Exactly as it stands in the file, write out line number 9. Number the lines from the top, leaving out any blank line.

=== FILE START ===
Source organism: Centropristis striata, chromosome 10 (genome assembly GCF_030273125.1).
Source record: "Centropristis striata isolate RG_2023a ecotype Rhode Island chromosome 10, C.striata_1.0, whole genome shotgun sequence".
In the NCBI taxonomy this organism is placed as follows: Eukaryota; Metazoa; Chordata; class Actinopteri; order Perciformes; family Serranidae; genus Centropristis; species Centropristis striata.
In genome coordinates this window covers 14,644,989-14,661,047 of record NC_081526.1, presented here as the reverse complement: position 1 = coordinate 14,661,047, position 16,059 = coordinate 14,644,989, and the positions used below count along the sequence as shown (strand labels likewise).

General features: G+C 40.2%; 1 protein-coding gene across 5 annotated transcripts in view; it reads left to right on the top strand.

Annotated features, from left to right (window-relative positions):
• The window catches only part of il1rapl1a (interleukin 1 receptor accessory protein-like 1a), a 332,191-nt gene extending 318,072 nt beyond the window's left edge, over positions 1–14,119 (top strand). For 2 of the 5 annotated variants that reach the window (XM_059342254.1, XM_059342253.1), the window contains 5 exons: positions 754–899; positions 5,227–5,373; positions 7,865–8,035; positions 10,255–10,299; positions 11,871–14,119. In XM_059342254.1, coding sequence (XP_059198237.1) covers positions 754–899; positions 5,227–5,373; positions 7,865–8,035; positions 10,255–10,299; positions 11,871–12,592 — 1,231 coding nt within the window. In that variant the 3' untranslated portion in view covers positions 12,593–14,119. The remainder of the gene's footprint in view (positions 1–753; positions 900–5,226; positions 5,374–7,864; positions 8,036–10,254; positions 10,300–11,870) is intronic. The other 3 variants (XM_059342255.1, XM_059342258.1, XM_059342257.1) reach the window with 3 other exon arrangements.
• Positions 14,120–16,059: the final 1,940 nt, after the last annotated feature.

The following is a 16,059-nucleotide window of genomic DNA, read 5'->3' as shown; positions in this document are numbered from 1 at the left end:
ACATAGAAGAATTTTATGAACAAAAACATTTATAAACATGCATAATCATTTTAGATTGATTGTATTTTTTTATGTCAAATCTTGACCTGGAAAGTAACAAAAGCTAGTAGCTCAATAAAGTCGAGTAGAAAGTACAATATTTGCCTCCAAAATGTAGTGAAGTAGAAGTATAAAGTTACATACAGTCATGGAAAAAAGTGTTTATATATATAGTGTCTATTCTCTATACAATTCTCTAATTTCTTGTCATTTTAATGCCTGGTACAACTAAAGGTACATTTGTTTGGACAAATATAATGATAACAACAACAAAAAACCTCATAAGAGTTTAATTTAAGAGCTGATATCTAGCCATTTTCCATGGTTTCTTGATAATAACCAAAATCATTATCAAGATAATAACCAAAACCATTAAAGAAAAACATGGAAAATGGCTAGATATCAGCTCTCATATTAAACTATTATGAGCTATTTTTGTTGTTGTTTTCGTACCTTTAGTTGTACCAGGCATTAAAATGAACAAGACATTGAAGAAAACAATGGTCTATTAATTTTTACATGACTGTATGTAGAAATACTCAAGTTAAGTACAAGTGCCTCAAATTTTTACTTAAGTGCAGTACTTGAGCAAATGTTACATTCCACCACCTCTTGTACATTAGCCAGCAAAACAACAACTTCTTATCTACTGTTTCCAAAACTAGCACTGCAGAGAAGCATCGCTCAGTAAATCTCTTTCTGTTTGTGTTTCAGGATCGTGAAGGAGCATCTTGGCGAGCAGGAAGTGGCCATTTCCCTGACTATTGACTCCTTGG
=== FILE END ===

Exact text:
The following is a 16,059-nucleotide window of genomic DNA, read 5'->3' as shown; positions in this document are numbered from 1 at the left end: